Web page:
I’m Right, You’re Wrong

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It’s one of the biggest struggles in every relationship: How do you get your partner to see sense and realize you’re right?

Back when you were single, you didn’t have to think about convincing anyone else to do what you wanted to do. You just did it.

If you wanted to go camping, or decorate your apartment a certain way, or have take-out for dinner, you didn’t have to ask anyone else’s permission. You were sovereign.

Then you got into a relationship.

At first, it was easy. You wanted to do the things your partner wanted to do. It was exciting, fun, and new. Both of you bent over backwards to accommodate each other.

But you still each had your own lives. You didn’t have to do the same things all the time. You kept some of your freedom.

No wonder you were so much in love. You had the best of both worlds.

As you may have noticed … a lot of relationships collapse when two people move in together or get married.

Suddenly, they have to share control all the time. They have to share the same living space. They have to coordinate mealtimes. They have to deal with each other’s bedtime routines.

And conflict springs up like flowers after rain.

No wonder so many of us wish there was some Rod of Righteousness we could use to knock some sense into our partner’s head.

Because your partner is so clearly wrong. You’ve spent a lifetime developing your preferences and tastes. You know how things should be done. Your beliefs and opinions are indisputably the correct ones.

How can your partner—who’s supposed to be your soulmate, your twin flame—not agree with you? You two are like peas in a pod! You think the same about everything!

That shock breaks apart immature relationships. You picked this person because they were so much like you. If you’d known you’d fight so much, you’d have never agreed to the relationship. The power struggle destroys the love.

How you fight defines your relationship just as much as how you love.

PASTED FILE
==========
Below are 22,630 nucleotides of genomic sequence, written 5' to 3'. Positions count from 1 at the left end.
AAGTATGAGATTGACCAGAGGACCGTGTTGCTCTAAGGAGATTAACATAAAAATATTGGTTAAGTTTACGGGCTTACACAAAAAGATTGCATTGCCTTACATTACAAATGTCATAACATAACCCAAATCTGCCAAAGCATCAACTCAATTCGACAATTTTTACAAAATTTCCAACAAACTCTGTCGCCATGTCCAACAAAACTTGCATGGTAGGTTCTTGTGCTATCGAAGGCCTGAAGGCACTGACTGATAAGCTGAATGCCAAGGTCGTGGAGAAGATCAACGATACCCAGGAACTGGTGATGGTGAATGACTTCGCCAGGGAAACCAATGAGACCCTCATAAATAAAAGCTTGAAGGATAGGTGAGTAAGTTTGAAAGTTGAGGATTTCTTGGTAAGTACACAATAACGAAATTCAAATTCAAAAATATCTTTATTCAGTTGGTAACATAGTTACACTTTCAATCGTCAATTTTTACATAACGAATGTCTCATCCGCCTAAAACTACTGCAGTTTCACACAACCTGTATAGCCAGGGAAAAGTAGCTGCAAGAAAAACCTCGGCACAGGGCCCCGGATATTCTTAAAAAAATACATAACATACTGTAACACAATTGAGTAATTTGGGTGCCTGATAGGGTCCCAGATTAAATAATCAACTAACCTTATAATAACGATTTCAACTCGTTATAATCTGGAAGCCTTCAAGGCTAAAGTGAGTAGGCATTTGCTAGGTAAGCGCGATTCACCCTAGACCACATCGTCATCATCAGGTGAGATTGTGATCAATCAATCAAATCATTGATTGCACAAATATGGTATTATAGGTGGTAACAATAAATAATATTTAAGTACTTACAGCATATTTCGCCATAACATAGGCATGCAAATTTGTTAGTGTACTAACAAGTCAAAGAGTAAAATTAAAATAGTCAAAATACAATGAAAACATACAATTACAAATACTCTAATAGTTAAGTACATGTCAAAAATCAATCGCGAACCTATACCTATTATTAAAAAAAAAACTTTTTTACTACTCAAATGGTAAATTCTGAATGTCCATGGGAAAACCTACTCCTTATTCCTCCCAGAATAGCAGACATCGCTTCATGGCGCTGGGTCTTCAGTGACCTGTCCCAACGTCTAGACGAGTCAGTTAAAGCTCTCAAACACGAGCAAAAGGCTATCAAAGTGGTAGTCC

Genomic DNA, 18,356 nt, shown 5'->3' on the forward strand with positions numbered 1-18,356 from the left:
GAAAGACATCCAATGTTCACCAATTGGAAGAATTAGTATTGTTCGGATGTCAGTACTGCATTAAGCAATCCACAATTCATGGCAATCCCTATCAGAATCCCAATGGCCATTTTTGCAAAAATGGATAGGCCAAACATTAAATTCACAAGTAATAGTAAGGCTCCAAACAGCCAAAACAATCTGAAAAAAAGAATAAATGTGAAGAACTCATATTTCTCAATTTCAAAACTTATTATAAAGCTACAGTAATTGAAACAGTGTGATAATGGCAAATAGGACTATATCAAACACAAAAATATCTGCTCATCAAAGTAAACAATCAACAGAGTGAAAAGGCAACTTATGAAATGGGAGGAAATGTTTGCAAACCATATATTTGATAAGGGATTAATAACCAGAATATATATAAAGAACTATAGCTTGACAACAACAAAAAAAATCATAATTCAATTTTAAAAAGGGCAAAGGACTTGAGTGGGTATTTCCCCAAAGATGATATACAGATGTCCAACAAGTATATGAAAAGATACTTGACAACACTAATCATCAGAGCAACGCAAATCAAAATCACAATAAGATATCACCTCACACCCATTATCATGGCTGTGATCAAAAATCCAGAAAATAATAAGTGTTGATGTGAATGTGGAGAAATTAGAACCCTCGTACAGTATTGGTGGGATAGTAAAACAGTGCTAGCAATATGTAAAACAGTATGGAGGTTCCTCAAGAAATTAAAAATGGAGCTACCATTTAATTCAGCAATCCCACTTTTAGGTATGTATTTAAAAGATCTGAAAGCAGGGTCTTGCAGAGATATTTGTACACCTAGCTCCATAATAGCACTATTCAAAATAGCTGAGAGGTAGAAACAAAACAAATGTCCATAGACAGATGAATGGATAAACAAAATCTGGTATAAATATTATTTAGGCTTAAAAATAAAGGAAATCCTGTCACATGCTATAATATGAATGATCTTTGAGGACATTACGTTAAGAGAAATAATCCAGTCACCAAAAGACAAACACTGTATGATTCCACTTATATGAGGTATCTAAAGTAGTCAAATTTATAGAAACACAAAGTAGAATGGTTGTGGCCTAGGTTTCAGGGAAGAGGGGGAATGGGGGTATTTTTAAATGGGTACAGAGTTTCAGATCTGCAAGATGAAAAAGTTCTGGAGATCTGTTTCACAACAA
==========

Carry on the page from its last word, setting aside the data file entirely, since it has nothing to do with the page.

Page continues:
So how do you make your partner do what you want? Do you hypnotize them? Bat your eyelashes and say, “Pretty please”? Make them feel guilty for saying no? Say, “If you do this for me, I’ll do that for you?” Pull out the silent treatment? Paint a clear picture of what their life will be like living with you, if they continue to do things their way?

These are all control tactics, and a lot of the time they do work. Manipulation, threats, bullying, and guilt trips are all part of the common relationship. No different from high school.

But those tactics just exacerbate the power struggle. They make it worse.

You may win this fight, but next time both of you will be savvier opponents. You’ll learn each other’s weaknesses. You’ll find more ingenious and deadly weapons to use against each other.

In a loving relationship, the only way to get your partner to do what you want is not to fight. It’s to listen.

Really listen. Understand their point of view. Find out what they want. Find out why they’re so attached to having things a certain way.

Only then, once you both really, really understand each other, can you find something that works for both of you.

Understanding clears up so many disagreements. Your partner doesn’t disagree with you because they’re an idiot. They disagree because, from their perspective, that’s the only position that makes sense.

No wonder you can’t convince your partner to see things your way. You don’t get why your partner sees things the way they do. So you have to rely on manipulation or control tactics. You’re trying to make your partner do something they believe in their heart is wrong.

If you’re sick and tired of fighting in your relationship, then try this 1-Week No-Argument Challenge.

For the next 7 days, every time you open your mouth to argue, say this instead: “Help me understand why you feel that way.”

If you still don’t get it, then ask a few more questions.

Keep asking until you finally, truly get why your partner believes what they believe.

That’s how you create a safe relationship. One where disagreeing doesn’t risk losing each other’s love.


Category : Relationships